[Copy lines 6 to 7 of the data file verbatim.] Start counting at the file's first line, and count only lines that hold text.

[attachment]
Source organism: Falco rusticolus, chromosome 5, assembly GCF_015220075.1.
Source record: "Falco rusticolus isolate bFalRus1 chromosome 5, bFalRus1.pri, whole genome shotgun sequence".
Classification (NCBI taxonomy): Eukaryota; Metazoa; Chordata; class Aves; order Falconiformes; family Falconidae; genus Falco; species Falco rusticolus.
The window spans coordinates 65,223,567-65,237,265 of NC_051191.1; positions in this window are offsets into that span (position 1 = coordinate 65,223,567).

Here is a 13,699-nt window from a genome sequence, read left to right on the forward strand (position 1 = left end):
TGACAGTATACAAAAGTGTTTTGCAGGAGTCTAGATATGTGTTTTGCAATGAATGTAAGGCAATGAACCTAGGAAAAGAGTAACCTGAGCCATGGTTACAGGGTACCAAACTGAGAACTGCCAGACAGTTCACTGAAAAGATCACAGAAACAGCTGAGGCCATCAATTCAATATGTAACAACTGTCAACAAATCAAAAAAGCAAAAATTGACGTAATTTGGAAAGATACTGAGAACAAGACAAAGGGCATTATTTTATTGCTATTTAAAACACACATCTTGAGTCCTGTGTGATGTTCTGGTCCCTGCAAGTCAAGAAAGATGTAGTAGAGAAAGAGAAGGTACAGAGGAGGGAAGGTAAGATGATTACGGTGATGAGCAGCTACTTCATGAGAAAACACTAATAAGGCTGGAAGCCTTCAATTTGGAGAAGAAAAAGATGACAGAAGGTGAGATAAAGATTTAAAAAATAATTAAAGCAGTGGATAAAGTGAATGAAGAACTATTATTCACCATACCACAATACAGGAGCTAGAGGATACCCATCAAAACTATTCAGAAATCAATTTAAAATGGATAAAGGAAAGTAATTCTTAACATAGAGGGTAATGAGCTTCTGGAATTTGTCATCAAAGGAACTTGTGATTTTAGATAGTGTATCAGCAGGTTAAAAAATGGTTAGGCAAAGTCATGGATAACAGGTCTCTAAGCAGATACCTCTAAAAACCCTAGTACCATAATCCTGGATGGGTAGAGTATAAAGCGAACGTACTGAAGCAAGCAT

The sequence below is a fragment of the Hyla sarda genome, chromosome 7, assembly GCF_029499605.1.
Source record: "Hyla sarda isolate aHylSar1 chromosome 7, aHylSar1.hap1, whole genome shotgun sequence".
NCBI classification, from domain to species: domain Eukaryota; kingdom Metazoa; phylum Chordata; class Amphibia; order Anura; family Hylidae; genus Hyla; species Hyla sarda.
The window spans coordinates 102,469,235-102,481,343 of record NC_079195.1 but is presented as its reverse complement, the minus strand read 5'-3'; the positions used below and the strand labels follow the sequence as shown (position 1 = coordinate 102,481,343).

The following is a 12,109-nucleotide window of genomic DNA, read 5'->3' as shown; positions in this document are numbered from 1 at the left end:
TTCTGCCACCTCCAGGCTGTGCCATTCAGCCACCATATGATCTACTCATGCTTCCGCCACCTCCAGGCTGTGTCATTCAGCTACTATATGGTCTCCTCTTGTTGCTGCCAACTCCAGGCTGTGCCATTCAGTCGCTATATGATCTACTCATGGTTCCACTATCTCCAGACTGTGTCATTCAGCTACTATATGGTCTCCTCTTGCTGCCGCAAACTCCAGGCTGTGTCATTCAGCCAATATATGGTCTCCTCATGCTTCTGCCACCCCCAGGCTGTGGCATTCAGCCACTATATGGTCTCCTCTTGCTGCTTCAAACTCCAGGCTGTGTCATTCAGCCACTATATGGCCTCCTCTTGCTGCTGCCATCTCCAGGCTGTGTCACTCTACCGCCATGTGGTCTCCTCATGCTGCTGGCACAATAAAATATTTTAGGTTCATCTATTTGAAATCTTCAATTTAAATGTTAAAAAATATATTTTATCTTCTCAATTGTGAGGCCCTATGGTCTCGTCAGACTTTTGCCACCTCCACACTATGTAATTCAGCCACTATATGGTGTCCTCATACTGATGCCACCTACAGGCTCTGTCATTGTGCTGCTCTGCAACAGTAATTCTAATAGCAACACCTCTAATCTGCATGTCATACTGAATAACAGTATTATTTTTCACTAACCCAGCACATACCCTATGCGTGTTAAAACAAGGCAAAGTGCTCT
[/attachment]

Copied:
TGACAGTATACAAAAGTGTTTTGCAGGAGTCTAGATATGTGTTTTGCAATGAATGTAAGGCAATGAACCTAGGAAAAGAGTAACCTGAGCCATGGTTACAGGGTACCAAACTGAGAACTGCCAGACAGTTCACTGAAAAGATCACAGAAACAGCTGAGGCCATCAATTCAATATGTAACAACTGTCAACAAATCAAAAAAGCAAAAATTGACGTAATTTGGAAAGATACTGAGAACAAGACAAAGGGCATTATTTTATTGCTATTTAAAACACACATCTTGAGTCCTGTGTGATGTTCTGGTCCCTGCAAGTCAAGAAAGATGTAGTAGAGAAAGAGAAGGTACAGAGGAGGGAAGGTAAGATGATTACGGTGATGAGCAGCTACTTCATGAGAAAACACTAATAAGGCTGGAAGCCTTCAATTTGGAGAAGAAAAAGATGACAGAAGGTGAGATAAAGATTTAAAAAATAATTAAAGCAGTGGATAAAGTGAATGAAGAACTATTATTCACCATACCACAATACAGGAGCTAGAGGATACCCATCAAAACTATTCAGAAATCAATTTAAAATGGATAAAGGAAAGTAATTCTTAACATAGAGGGTAATGAGCTTCTGGAATTTGTCATCAAAGGAACTTGTGATTTTAGATAGTGTATCAGCAGGTTAAAAAATGGTTAGGCAAAGTCATGGATAACAGGTCTCTAAGCAGATACCTCTAAAAACCCTAGTACCATAATCCTGGATGGGTAGAGTATAAAGCGAACGTACTGAAGCAAGCAT

The sequence below is a fragment of the Hyla sarda genome, chromosome 7, assembly GCF_029499605.1.